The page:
How many people do you know who got married without first getting engaged? Think about the similarities between an accounting client’s cleanup project and a couple’s engagement. You may have a renewed appreciation of the many benefits of bringing in a short-term project while you decide where you want the relationship to go once you know each other better.
In either scenario the following are true:
- There is a mutual agreement with a desired end in mind.
- Each party participates in a shorter-term project or other activities that build toward achieving a short-term goal.
- People sometimes decide not to take the relationship beyond the terms of the initial agreement while others commit for the long haul.
All relationships change over time. We’ve all known wide-eyed newly engaged couples and new clients who tell you only the good stuff. They display their shiny best selves in the beginning, and why shouldn’t they?
However, when you are in a good personal or business relationship, you want the trust to deepen over time. Some of the shininess needs to fade to make room for that to happen. Whether it’s understanding that you may have to live with dirty socks on the floor of your bedroom or that co-mingling of funds is not a good idea, it’s important information to know while you are enjoying your time together in the beginning and preparing for a future together.
Learn from experience
Don’t feel bad if you don’t have it all figured out today. We all went on a lot of “first dates” that gave us the experience to fine-tune our unique process that supports our success.
As with any personal relationship or business relationship that you observe, there are things you may adopt or take note of to guide you on your journey. How many times have you met a friend’s partner and thought they were great, but you knew it wouldn’t be the right type of person for you to be in a relationship with? The bottom line: you learned from it, and it got you closer to finding what is right for you. We hope that sharing our experience and process does the same for our friends and colleagues.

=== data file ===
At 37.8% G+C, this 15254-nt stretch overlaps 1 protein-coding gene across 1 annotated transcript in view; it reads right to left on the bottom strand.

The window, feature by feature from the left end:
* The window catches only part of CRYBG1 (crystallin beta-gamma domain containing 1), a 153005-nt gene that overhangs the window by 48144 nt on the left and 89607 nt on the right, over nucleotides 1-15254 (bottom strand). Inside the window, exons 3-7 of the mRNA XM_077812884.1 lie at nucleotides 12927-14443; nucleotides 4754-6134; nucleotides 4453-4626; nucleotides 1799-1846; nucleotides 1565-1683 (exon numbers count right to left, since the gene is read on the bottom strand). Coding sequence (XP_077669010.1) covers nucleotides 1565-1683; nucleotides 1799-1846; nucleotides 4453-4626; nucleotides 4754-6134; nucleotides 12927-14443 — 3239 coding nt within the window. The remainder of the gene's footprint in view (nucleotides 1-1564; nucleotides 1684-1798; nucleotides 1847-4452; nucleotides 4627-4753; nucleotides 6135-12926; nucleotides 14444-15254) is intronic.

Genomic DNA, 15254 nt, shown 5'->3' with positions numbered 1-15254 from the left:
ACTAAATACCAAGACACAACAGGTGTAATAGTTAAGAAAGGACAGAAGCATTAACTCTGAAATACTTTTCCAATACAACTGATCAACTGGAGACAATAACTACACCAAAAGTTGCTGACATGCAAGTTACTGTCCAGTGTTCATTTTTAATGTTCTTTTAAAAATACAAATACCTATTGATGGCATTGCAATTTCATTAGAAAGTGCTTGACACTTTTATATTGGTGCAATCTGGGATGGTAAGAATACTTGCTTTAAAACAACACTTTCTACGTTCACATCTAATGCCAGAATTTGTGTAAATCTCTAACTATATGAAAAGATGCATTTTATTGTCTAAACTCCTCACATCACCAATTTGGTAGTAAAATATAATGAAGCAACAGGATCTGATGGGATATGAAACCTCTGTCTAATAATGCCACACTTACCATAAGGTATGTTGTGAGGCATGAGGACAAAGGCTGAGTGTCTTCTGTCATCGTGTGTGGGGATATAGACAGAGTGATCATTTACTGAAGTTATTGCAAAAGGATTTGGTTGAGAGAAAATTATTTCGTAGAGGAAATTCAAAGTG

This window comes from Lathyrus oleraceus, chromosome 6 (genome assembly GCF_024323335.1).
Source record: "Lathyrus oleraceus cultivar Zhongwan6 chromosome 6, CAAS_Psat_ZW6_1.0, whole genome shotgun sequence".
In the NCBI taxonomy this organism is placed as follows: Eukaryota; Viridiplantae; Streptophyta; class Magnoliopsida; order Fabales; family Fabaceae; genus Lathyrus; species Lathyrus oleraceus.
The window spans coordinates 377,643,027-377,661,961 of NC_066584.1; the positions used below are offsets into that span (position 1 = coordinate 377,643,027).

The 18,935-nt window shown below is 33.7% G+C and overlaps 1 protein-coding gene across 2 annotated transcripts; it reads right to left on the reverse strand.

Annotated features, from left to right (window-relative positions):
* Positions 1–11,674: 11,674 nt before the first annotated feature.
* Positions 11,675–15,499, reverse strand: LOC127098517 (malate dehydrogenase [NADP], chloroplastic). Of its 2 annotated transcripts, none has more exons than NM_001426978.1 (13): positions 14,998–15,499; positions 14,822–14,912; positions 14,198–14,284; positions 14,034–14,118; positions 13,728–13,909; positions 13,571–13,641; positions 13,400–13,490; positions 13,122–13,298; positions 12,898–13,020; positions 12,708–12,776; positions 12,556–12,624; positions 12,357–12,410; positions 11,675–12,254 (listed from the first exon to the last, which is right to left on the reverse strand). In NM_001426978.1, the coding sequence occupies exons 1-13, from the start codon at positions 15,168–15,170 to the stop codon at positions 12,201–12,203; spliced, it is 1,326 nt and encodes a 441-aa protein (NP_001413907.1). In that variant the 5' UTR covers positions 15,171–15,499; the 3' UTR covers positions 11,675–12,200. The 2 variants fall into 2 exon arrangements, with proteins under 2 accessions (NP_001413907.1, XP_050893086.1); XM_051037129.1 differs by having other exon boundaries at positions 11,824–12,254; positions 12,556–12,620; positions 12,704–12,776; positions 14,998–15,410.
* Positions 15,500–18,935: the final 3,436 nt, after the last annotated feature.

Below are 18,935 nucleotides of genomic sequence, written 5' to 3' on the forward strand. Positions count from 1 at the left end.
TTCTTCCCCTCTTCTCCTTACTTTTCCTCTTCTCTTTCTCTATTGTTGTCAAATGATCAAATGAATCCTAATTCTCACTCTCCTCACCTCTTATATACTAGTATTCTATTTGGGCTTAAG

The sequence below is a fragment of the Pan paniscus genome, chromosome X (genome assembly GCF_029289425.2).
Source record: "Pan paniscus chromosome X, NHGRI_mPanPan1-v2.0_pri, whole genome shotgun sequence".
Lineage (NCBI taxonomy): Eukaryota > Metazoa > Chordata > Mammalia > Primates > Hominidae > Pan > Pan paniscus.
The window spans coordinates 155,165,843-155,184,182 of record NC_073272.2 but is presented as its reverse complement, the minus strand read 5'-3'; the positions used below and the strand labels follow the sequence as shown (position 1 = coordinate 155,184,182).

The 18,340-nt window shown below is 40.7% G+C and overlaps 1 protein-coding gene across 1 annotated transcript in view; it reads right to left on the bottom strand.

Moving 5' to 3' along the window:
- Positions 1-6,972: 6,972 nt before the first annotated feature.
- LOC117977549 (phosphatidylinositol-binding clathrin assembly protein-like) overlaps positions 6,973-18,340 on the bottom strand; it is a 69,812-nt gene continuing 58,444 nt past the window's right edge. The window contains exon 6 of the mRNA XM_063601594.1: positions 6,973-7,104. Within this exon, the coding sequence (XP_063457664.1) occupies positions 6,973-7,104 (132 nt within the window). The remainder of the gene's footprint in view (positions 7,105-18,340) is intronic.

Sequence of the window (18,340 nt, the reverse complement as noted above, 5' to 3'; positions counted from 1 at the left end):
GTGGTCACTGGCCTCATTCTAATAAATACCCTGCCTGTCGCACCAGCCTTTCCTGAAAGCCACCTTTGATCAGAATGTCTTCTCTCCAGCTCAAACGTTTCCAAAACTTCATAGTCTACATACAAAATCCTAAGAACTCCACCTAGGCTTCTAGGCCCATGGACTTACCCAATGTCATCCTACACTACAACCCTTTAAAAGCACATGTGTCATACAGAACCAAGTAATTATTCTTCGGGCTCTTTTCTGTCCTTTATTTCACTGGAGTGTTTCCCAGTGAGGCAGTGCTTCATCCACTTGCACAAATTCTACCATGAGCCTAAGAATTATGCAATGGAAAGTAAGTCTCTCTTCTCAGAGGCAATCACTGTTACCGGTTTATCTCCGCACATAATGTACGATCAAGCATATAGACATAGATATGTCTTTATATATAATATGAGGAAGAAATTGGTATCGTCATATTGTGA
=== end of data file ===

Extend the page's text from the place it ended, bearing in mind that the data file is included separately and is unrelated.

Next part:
At our firm, our process covers everything from identifying and onboarding a project, executing it, and, if it’s a good client for us, converting it to an ongoing relationship. We are not saying that our process is right for everyone, but it works for us, and we hope others can learn what they might choose to do or choose not to do from it.
Communication is key
When engaging with a new client for a cleanup project, match your communication style and content to the client. Don’t simply tell them what you are going to do; educate them on the process and why it’s to their benefit to follow your recommendations.
Do your best to use regular terminology and not too much accounting jargon, unless you are sure the contacts you are dealing with are comfortable at that level. If you have more than one contact, be prepared to tailor your content or approach to people in different roles in the company.
Resource sheets and videos are useful tools to reduce the time you and your team need to spend with individuals and they also allow clients to more easily fit tasks into their schedules. Be confident in telling stories and sharing examples of how your unique process led to success for past clients in similar situations or industries.
Back to the basics
Just like there are common ingredients at the foundation of any good relationship, there are common reports that almost every business needs to run and understand. We usually cover:
- Summary of Reconciliations
- Profit & Loss, year over year
- Profit & Loss, by month
- Balance Sheet, year over year
- Summary of Accountant Payable
- Summary of Accounts Receivable
- Sometimes we include: Summary of Products and Service and Sales by Customer Summary
And since every report is only as good as the numbers that are used to build it, we also create a custom bookkeeping task list for clients. In addition to helping them to stay on track to ensure we can wrap up the project, it is a tangible example of how we all contribute to the relationship to achieve successful outcomes.
Technology is a game-changer
Technology has probably changed the way people date just as much as it has changed the way businesses do their accounting.
The latest technology is at the foundation of our process at our firm. It gives us the ability to infuse efficiency and improve accuracy by integrating systems and tasks. Real-time financial information can be at your fingertips like never before; it puts you at a huge advantage for how you run your firm and how you educate clients to use it to run their business. Some of the technologies we use are QuickBooks Online, Liscio, Ignition, ClickUp, and Bill.com.
Every good long-term relationship starts with a first date.
Think about the types of clients you would like to get to know better and who would be the best fit for your firm. Start your new client relationship by engaging in a cleanup project while you both decide if a long-term relationship is something it makes sense for you both to pursue.
This information is just the tip of the iceberg of what you can accomplish with cleanup projects. If you are interested in learning more, I hope to see you at Scaling New Heights (June 19-22) when I will be teaching even more about test-driving new clients with profitable cleanup projects using the Client Experience 2.0 method.